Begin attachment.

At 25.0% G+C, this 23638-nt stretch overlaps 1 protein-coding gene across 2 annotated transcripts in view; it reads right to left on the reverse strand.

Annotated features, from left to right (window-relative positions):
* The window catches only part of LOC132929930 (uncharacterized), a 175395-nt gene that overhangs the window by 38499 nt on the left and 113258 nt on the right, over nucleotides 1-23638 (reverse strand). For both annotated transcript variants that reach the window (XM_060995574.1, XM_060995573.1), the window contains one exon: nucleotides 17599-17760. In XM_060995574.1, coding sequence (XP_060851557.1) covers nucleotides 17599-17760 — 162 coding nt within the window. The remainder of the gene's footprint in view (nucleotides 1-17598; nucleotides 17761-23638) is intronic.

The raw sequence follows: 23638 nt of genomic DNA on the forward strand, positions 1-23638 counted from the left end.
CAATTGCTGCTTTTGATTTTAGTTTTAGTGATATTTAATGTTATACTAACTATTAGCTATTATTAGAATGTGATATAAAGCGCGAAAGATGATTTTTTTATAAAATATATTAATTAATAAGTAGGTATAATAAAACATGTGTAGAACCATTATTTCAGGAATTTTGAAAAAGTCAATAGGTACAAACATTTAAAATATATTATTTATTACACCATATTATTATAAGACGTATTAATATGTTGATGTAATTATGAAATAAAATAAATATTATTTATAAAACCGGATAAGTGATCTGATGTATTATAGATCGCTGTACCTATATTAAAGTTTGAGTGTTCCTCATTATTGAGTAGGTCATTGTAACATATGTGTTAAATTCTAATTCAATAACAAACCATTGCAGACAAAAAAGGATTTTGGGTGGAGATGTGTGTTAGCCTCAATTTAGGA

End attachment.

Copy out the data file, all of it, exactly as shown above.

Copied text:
At 25.0% G+C, this 23638-nt stretch overlaps 1 protein-coding gene across 2 annotated transcripts in view; it reads right to left on the reverse strand.

Annotated features, from left to right (window-relative positions):
* The window catches only part of LOC132929930 (uncharacterized), a 175395-nt gene that overhangs the window by 38499 nt on the left and 113258 nt on the right, over nucleotides 1-23638 (reverse strand). For both annotated transcript variants that reach the window (XM_060995574.1, XM_060995573.1), the window contains one exon: nucleotides 17599-17760. In XM_060995574.1, coding sequence (XP_060851557.1) covers nucleotides 17599-17760 — 162 coding nt within the window. The remainder of the gene's footprint in view (nucleotides 1-17598; nucleotides 17761-23638) is intronic.

The raw sequence follows: 23638 nt of genomic DNA on the forward strand, positions 1-23638 counted from the left end.
CAATTGCTGCTTTTGATTTTAGTTTTAGTGATATTTAATGTTATACTAACTATTAGCTATTATTAGAATGTGATATAAAGCGCGAAAGATGATTTTTTTATAAAATATATTAATTAATAAGTAGGTATAATAAAACATGTGTAGAACCATTATTTCAGGAATTTTGAAAAAGTCAATAGGTACAAACATTTAAAATATATTATTTATTACACCATATTATTATAAGACGTATTAATATGTTGATGTAATTATGAAATAAAATAAATATTATTTATAAAACCGGATAAGTGATCTGATGTATTATAGATCGCTGTACCTATATTAAAGTTTGAGTGTTCCTCATTATTGAGTAGGTCATTGTAACATATGTGTTAAATTCTAATTCAATAACAAACCATTGCAGACAAAAAAGGATTTTGGGTGGAGATGTGTGTTAGCCTCAATTTAGGA